No matter where my life takes me, I still hear my grandma’s voice in my head, cheerfully exclaiming, “I’ve had a great life.”

I always wanted to be just like her. I know that her life was by no means easy. She had eight kids and she had to make the money stretch. The family moved a lot because of my grandfather’s job. My mom has described to me life with seven other siblings. Christmas presents were small (and sometimes handmade). Privacy was sparse. And divided parental attention. It’s not quite the life I had, being raised with just one brother.

To make matters worse, my grandfather was diagnosed with multiple sclerosis at the age of 35. Now that I’m in my thirties, the reality of his diagnosis — the whole scary reality of it — hits me full force. My husband died when he was 32 (same age as I am now). These numbers mean something to me now. Too young, too much life ahead. Tragic.

My grandmother went back to school and became a teacher — a career which turned out to fill her life in ways I’m not even sure she imagined when she started her education to become to bread-winner for the family. It’s one of the only things she still remembers about herself through the haze of her dimensia.

“I was a teacher,” she will still say proudly. “I loved my job. There was something new every day.”

They should bottle up my grandmother’s spirit and sell it on the streets. If everyone had her attitude, no one would know of depression or pessimism. Even in her dimensia — even though she can’t even remember the names of her own grandchildren (me, included, which hurts so much, as we were very close) — she still inevitably says that her life was good.

I want to be like that.

I’ll tell you, over the last several years, it’s been hard. There have been many days when I couldn’t even press myself to say that life was “okay.” After six years, I’ve finally reached a point where I can say that life is good. Sometimes through gritted teeth. I try to tell myself while it may not be fantastic all the time, it’s better than the alternative. The end of everything. Nothing.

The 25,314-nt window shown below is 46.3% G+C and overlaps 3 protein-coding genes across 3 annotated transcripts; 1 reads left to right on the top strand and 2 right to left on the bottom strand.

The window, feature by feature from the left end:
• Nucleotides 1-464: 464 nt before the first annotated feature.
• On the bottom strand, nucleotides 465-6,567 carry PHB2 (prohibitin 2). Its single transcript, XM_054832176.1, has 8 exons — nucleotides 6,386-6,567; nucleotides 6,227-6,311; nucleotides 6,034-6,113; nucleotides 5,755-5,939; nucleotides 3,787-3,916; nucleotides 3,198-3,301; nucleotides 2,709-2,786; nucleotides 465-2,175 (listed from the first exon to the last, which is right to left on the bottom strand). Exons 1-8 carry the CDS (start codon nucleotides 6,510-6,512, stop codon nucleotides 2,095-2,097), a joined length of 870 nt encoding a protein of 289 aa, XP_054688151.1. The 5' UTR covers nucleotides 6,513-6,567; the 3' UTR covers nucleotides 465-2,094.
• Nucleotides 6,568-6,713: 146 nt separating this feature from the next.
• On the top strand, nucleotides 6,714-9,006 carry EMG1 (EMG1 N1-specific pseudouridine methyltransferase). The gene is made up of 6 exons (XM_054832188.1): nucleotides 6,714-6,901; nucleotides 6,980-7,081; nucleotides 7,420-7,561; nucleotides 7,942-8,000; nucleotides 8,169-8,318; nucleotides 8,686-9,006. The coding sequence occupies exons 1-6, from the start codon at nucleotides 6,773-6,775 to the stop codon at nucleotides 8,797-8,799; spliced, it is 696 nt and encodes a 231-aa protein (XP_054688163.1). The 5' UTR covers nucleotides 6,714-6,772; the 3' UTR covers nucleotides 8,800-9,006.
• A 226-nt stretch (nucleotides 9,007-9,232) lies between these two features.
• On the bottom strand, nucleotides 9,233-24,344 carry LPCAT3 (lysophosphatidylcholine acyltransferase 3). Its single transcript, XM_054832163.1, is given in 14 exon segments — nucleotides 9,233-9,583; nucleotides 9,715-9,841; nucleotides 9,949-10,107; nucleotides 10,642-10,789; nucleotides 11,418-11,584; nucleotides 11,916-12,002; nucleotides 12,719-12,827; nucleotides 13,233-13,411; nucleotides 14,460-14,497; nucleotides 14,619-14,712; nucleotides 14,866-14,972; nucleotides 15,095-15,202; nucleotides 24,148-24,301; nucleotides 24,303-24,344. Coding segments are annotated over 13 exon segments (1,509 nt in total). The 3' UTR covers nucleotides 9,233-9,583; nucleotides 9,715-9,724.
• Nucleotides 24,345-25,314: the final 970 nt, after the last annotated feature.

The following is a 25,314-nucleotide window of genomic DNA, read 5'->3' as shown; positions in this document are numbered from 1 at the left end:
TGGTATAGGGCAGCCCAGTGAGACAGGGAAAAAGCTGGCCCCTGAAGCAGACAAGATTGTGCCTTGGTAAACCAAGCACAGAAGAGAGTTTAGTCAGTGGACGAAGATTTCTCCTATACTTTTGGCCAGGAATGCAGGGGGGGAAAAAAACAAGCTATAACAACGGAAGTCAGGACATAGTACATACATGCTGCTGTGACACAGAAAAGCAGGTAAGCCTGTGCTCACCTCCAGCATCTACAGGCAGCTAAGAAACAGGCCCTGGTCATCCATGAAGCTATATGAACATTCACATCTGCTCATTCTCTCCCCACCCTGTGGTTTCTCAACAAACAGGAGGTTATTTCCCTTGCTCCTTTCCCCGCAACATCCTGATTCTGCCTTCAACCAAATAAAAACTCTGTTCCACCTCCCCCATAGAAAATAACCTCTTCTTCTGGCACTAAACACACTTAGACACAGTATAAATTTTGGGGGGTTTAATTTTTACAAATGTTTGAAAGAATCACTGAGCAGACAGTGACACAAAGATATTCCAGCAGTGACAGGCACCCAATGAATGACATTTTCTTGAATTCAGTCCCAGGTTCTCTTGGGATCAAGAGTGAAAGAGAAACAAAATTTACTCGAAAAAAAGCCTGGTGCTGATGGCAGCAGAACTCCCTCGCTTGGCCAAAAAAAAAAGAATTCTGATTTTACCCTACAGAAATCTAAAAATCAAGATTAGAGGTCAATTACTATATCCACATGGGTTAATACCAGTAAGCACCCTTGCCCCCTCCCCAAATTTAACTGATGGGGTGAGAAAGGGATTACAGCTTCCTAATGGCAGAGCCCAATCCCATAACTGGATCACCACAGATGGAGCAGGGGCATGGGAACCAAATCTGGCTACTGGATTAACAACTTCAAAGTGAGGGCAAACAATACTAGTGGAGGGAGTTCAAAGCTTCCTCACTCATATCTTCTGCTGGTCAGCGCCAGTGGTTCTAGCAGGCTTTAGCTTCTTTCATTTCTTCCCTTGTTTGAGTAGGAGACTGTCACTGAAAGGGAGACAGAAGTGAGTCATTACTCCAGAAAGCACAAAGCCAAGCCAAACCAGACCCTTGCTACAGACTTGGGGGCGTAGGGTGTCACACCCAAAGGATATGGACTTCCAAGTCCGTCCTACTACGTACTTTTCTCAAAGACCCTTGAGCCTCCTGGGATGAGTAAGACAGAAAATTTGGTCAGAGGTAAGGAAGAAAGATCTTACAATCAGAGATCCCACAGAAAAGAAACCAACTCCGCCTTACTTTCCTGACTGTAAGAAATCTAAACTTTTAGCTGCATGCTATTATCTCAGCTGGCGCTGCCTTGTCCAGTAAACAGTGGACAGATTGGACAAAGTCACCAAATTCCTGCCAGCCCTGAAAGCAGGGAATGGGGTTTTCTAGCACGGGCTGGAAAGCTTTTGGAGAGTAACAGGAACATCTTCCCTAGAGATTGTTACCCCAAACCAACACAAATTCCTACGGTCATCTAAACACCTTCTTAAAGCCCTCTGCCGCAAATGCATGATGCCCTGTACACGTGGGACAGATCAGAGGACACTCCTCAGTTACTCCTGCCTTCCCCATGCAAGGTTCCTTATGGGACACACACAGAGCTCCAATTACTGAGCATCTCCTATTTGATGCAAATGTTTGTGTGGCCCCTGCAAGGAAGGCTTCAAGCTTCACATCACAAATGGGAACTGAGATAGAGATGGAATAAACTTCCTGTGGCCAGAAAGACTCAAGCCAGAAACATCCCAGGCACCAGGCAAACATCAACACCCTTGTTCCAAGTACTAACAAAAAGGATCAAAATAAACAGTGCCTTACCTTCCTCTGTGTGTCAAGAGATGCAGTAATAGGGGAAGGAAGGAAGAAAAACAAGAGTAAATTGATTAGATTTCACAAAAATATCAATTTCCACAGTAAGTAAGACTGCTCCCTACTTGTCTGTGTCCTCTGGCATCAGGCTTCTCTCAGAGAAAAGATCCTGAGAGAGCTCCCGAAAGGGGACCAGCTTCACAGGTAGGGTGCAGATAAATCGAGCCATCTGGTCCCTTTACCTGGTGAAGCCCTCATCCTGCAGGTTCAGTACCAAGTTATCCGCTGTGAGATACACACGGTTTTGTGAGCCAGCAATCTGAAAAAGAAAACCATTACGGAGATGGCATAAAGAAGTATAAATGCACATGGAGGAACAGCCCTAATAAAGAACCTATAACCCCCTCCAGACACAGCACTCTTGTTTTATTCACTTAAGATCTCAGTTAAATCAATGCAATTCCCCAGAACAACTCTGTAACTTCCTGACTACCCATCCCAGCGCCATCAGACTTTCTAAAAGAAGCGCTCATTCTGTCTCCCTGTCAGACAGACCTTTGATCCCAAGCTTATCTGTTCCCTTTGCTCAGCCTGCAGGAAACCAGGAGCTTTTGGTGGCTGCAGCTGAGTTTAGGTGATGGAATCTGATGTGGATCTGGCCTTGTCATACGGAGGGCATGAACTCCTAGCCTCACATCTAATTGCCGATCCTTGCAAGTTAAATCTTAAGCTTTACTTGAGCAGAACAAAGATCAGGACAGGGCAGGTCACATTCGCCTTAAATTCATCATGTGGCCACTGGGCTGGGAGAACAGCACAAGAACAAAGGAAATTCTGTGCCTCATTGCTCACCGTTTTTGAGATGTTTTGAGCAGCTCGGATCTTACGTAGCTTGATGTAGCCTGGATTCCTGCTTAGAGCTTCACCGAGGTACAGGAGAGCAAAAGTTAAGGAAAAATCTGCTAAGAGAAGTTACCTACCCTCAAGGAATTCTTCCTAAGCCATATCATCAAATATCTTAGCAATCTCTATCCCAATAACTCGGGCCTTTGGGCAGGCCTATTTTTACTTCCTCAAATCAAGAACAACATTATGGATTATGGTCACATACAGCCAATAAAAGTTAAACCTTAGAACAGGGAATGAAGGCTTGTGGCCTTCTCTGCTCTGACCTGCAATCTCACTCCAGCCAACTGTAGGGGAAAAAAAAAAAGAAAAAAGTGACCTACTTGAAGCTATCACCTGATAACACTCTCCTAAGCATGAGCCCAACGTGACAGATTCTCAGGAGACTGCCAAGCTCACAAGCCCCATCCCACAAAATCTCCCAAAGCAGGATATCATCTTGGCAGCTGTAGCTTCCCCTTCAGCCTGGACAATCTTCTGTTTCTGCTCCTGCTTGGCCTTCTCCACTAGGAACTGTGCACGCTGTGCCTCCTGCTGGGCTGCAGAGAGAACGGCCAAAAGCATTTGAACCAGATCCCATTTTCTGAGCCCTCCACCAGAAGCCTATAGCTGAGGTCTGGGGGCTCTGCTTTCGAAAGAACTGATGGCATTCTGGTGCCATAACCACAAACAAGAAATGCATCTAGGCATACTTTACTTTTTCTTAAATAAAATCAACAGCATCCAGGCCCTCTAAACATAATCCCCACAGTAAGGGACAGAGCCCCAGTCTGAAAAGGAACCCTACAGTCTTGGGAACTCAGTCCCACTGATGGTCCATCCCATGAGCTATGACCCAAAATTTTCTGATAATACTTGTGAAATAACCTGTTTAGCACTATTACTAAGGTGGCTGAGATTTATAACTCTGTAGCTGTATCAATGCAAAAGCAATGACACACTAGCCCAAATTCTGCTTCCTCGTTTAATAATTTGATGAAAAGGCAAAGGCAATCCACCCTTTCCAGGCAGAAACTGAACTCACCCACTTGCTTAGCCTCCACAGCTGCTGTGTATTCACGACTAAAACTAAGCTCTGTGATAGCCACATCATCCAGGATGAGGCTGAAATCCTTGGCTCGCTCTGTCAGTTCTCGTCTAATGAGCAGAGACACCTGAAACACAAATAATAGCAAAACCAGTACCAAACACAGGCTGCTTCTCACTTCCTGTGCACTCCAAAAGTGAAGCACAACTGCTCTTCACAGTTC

So as bad as it gets, I’m still here.

I attended a UU (Unitarian Universalist) church service yesterday. The speaker talked about appreciating each day and described an old man he knew who had said that if he opens his eyes in the morning, he thanks God that he made it to see another day. Similarly, my own dad is always the most cheerful in the morning. He explained why to me once, “Well, it’s a clean slate and I haven’t screwed anything up yet.”

In this spirit, I have this urge to place a sign over my headboard that reads, “Be thankful you’ve woken up to live a new day.” No matter how crappy and down-trodden I feel in the morning (and, not being a morning person, this describes how I feel most mornings), I should remind myself that I still have more chances to experience this beautiful planet, another day to ride my bike. My husband didn’t get that.

Still, I long to have what I don’t have. And maybe that’s the fatal flaw of humanity — we always want what we don’t or can’t have. I had it for a few seconds of my life, when it seemed the road of my life stretched out before me to the horizon and I could see everywhere it went or could go. Now, my roads are filled with curves and intersections and I rarely know where I’m going. Some of these roads may be headed away from the white picket fence, into the country and away from civilization. Maybe these are the roads I have to travel.

Some might say that the less direct route is always the most interesting. If I look at it that way, perhaps I can smile and appreciate it, like my grandmother would. Is it better to know exactly how to get somewhere, or stumble upon it by trying a bunch of scenic routes? It’s certainly more comforting to have the map… but sometimes it’s more fun to view the scenes that can only be found when you’re off the main route.

Still, I hope the ending destination leads to that white picket fence — my dream of completeness and love and family. Perhaps my lot in life is to travel always alone. I have wondered about that since the only two seconds of normalcy I had ended so abruptly. Maybe it’s just rotten luck. I try to tell myself that there is something I will learn as a solo traveler that I could not otherwise.

I’m still trying to work this plan. I tell myself daily that it doesn’t matter if I never find love again. I did love once, and loved intensely at that. Some people never even get to experience once what I did. I couldn’t be so fortunate as to have that twice in my life. I try to convince myself that I really could feel fulfilled with a life that finishes without the love of a spouse. If I could find some other way to fulfill myself — a great job, lots of cycling, seeing the world — then maybe I wouldn’t miss love.

Sometimes you just don’t get what you want in life. My husband’s death proves that.

Still, a girl can dream of white picket fences. Even if the best she ever gets is the house next door.